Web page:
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Closing the loop of cereal waste and residues with sustainable technologies: An overview of enzyme production via fungal solid-state fermentation

Publikation: Bidrag til tidsskrift/Konferencebidrag i tidsskrift /Bidrag til avisReviewForskningpeer review


  • Dominika Alexa Teigiserova
  • ,
  • Joseph Bourgine, The University of Nantes, Department of Process and Bioprocess Engineering, Rue Christian Pauc, CS 50609, 44300 Nantes, France, Frankrig
  • Marianne Thomsen
TidsskriftSustainable Production and Consumption
Sider (fra-til)845-857
Antal sider13
StatusUdgivet - jul. 2021

Bibliografisk note

The circular economy is one of the leading sustainable development strategies that can help utilize waste to produce new products. Cereal food waste and residues represent a significant resource of million tonnes globally and a feasible feedstock for enzyme production via environmentally-friendly solid-state fermentation (SSF). This study presents a targeted review of 487 examples of quantified enzyme production from 209 studies reported on Science Direct. The collection of data enabled the identification of the key substrates and enzymes for potential production pathways. The main substrates were wheat (53 experiments), rice (22 experiments), and corn (22 experiments), while the most common enzymes reported were xylanase, CMCase, FPase with 92, 83, and 61 examples, respectively. Their activities showed a wide range with xylanase activities 7-10 000 U/gds, CMCase activities 1.4-950 U/gds, and FPase activities 1.7-438 U/gds. Other enzymes reported were β-glucosidase, Laccase, β-xylosidase. Both single substrates and mixed substrates were included, and several mixtures showed a synergistic effect for higher enzyme activities. Xylanase from wheat bran, rice straw, and their combination showed great potential for reaching high activity and promising revenues. Scale-up experiments were reported and demonstrated increased production of enzymes as a crucial step towards industrial application. Identified improvements in transparency and knowledge sharing for cross-disciplinary research are: i) harmonized enzyme names ii) expression of enzyme activity per mass unit specifying moisture content as found in 52% of studies. Only the results using the same unit (or enabling unit conversion) can be compared and used to identify the most promising production.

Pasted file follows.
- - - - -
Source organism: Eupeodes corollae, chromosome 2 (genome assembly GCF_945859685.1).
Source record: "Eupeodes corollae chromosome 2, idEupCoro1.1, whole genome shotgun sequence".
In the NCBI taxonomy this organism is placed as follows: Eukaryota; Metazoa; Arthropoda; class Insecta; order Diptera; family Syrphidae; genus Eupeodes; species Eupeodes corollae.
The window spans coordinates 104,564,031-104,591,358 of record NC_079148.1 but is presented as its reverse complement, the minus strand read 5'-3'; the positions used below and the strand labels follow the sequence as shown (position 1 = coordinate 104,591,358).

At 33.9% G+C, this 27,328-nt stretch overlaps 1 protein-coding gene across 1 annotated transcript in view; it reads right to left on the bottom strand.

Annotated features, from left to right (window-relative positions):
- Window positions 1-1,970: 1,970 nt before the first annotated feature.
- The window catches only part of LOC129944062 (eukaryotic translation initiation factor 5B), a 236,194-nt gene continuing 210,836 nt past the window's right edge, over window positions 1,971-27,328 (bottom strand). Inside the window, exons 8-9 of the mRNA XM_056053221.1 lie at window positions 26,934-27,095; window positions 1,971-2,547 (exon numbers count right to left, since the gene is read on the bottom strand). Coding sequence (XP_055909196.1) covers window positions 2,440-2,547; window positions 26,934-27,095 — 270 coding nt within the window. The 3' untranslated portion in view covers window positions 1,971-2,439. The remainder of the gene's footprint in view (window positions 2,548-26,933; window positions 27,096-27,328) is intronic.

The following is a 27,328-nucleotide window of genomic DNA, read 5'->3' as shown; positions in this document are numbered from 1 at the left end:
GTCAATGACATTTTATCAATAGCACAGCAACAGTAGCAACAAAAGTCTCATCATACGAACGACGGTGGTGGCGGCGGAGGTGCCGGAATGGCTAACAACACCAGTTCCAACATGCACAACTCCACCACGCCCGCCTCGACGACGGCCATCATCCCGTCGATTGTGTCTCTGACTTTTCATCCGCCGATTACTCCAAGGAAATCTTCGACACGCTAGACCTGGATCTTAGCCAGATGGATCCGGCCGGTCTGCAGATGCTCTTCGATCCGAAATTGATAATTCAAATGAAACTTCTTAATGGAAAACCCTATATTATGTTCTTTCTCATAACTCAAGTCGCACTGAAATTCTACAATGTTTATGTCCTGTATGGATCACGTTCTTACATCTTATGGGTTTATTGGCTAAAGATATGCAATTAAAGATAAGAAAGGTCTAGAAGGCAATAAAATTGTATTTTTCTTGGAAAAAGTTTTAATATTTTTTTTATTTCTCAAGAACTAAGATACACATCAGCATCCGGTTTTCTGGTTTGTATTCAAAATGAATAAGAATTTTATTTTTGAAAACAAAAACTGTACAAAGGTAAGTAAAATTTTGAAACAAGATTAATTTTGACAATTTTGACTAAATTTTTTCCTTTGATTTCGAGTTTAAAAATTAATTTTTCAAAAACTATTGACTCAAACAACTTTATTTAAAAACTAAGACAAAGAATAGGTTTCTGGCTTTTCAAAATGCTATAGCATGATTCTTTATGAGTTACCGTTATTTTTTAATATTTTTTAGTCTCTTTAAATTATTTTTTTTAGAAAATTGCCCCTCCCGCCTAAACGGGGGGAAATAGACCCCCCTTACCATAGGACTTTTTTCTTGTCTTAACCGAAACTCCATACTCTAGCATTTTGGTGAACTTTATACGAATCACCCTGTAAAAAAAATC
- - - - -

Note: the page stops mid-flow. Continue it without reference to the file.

• Agricultural waste, food waste, fermentation, SSF, Circular bioeconomy

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